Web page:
I am conducting a screen of a wide range of compounds and generating measurements for their effect on a protein.

We have conducted some work on control samples and have generated data to indicate the natural range of the measurements, with the aim to identify compounds yielding results outside this expected range.

The control dataset is fairly limited due to the time-consuming nature of the work so there is uncertainty in the mean and standard deviation. We generate a single value for each compound screen but the nature of the work means it is reasonable to assume that the variance will be similar.

The way I have approached this is to use a T-statistic for p=0.05 on the control dataset and multiplied this by the sample standard deviation to generate the possible range of the mean of the control. To identify potential hits of a single data point at p=0.1, I have simply doubled this, so anything outside of the range [control sample mean] +- t*2*[sample standard deviation] registers as a 'hit' with 90% certainty. Further work can then be done to investigate these hits.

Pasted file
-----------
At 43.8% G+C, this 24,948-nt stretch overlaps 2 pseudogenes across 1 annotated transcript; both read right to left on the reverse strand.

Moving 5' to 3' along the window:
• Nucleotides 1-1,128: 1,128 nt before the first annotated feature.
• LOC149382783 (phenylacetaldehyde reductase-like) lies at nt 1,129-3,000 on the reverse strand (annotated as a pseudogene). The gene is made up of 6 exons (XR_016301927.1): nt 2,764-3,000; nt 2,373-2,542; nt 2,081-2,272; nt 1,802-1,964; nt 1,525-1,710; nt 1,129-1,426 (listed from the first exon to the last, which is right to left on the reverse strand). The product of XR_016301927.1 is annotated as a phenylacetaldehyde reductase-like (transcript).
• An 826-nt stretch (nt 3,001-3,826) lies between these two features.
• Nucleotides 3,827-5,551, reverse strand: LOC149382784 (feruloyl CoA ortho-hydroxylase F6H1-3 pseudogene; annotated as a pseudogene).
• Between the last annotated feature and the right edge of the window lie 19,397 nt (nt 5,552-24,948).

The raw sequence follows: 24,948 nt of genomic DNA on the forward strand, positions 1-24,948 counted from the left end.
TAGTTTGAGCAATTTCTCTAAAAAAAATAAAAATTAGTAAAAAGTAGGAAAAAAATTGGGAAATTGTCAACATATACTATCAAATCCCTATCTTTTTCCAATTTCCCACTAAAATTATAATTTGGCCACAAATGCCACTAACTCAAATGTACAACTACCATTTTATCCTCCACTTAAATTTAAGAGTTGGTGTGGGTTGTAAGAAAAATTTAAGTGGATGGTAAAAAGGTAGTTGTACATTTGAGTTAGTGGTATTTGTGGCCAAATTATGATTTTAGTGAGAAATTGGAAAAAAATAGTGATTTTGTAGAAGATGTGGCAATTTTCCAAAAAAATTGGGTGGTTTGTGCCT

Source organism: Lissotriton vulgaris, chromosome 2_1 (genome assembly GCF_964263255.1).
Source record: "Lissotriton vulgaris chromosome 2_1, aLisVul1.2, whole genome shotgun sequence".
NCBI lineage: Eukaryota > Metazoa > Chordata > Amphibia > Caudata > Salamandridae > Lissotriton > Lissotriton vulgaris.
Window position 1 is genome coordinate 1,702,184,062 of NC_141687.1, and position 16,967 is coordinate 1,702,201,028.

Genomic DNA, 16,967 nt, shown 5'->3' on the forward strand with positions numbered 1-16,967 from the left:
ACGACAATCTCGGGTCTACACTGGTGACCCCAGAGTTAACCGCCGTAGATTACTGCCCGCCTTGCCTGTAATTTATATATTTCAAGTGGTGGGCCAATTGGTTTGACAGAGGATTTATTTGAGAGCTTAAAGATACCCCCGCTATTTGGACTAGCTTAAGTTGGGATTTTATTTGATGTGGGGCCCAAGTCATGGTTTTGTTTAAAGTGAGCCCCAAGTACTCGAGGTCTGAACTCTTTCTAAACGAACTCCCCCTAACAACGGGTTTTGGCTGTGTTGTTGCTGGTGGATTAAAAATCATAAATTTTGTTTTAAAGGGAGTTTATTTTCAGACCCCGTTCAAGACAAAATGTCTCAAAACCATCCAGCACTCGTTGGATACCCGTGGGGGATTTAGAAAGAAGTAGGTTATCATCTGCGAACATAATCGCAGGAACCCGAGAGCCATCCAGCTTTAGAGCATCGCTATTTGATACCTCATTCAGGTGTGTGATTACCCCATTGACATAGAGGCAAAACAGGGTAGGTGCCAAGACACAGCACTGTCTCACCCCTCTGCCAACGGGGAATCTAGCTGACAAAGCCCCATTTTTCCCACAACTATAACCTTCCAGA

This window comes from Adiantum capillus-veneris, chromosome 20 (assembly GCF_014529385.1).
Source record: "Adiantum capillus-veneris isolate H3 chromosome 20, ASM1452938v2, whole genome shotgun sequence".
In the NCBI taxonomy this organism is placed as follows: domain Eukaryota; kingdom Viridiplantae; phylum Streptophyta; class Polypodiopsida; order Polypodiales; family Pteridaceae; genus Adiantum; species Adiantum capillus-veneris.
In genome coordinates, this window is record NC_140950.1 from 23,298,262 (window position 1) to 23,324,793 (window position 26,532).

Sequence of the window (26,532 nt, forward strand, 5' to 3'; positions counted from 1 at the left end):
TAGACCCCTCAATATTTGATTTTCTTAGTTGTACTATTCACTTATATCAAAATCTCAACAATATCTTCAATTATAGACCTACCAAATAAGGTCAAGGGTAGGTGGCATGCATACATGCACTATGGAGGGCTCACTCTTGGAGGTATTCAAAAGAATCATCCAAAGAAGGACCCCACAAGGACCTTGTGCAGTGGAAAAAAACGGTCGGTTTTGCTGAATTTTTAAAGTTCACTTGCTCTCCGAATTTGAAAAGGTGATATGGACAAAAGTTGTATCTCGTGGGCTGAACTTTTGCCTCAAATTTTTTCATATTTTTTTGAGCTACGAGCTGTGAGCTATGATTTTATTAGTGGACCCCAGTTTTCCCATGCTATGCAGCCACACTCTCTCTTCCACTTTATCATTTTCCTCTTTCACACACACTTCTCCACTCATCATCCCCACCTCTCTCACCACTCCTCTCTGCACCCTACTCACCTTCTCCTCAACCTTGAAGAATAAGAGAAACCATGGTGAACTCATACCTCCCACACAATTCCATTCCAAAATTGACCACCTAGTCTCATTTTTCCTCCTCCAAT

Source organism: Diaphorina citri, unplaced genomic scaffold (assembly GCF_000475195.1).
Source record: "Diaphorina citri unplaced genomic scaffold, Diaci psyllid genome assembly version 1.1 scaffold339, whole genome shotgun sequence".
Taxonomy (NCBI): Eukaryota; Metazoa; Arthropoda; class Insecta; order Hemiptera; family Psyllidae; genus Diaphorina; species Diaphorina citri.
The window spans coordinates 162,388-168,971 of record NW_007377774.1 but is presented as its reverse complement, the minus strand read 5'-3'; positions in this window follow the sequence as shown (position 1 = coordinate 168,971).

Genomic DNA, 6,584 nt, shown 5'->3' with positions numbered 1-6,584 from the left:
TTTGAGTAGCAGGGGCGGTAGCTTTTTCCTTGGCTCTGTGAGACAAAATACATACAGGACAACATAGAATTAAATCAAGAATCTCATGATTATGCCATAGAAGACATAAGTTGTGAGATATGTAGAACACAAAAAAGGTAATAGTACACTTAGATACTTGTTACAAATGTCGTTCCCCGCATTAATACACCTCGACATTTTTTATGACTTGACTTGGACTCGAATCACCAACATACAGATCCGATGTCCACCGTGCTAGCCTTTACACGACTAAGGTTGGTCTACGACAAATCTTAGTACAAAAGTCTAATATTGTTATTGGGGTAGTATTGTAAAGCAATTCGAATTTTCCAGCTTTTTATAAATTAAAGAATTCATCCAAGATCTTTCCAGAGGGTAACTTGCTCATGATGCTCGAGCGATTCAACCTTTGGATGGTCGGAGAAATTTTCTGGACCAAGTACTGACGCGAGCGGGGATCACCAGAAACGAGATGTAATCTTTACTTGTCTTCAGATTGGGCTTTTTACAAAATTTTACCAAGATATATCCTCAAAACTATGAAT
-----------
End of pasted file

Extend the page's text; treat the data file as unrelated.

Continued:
Is this the correct/a reasonable approach? It's a long time since I've done any real statistics so I feel like I may be barking up the wrong tree with this. Many thanks in advance.